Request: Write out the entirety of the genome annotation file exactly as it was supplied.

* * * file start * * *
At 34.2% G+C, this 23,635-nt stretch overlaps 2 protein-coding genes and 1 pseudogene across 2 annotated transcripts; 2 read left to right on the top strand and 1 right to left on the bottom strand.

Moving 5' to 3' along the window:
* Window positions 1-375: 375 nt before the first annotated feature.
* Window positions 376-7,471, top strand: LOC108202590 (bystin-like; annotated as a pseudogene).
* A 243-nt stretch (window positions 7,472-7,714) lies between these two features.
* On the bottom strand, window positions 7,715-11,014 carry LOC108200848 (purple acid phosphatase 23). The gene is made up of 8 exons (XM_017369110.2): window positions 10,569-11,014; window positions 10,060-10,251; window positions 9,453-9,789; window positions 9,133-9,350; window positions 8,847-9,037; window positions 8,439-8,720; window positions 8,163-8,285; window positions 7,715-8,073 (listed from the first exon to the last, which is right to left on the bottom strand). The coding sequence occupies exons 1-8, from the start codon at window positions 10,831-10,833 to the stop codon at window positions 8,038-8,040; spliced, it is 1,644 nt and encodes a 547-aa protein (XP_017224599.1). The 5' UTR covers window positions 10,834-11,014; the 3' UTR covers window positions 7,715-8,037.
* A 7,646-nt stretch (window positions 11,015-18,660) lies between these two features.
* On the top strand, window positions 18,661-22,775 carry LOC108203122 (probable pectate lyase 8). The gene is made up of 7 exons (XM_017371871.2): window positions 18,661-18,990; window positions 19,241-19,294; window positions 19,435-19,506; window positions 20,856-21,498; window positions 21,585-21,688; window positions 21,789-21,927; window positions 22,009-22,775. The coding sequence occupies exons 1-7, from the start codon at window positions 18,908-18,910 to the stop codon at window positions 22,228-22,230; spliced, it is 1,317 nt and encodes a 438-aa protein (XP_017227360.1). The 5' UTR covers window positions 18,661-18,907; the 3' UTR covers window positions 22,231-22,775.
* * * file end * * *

At 34.2% G+C, this 23,635-nt stretch overlaps 2 protein-coding genes and 1 pseudogene across 2 annotated transcripts; 2 read left to right on the top strand and 1 right to left on the bottom strand.

Moving 5' to 3' along the window:
* Window positions 1-375: 375 nt before the first annotated feature.
* Window positions 376-7,471, top strand: LOC108202590 (bystin-like; annotated as a pseudogene).
* A 243-nt stretch (window positions 7,472-7,714) lies between these two features.
* On the bottom strand, window positions 7,715-11,014 carry LOC108200848 (purple acid phosphatase 23). The gene is made up of 8 exons (XM_017369110.2): window positions 10,569-11,014; window positions 10,060-10,251; window positions 9,453-9,789; window positions 9,133-9,350; window positions 8,847-9,037; window positions 8,439-8,720; window positions 8,163-8,285; window positions 7,715-8,073 (listed from the first exon to the last, which is right to left on the bottom strand). The coding sequence occupies exons 1-8, from the start codon at window positions 10,831-10,833 to the stop codon at window positions 8,038-8,040; spliced, it is 1,644 nt and encodes a 547-aa protein (XP_017224599.1). The 5' UTR covers window positions 10,834-11,014; the 3' UTR covers window positions 7,715-8,037.
* A 7,646-nt stretch (window positions 11,015-18,660) lies between these two features.
* On the top strand, window positions 18,661-22,775 carry LOC108203122 (probable pectate lyase 8). The gene is made up of 7 exons (XM_017371871.2): window positions 18,661-18,990; window positions 19,241-19,294; window positions 19,435-19,506; window positions 20,856-21,498; window positions 21,585-21,688; window positions 21,789-21,927; window positions 22,009-22,775. The coding sequence occupies exons 1-7, from the start codon at window positions 18,908-18,910 to the stop codon at window positions 22,228-22,230; spliced, it is 1,317 nt and encodes a 438-aa protein (XP_017227360.1). The 5' UTR covers window positions 18,661-18,907; the 3' UTR covers window positions 22,231-22,775.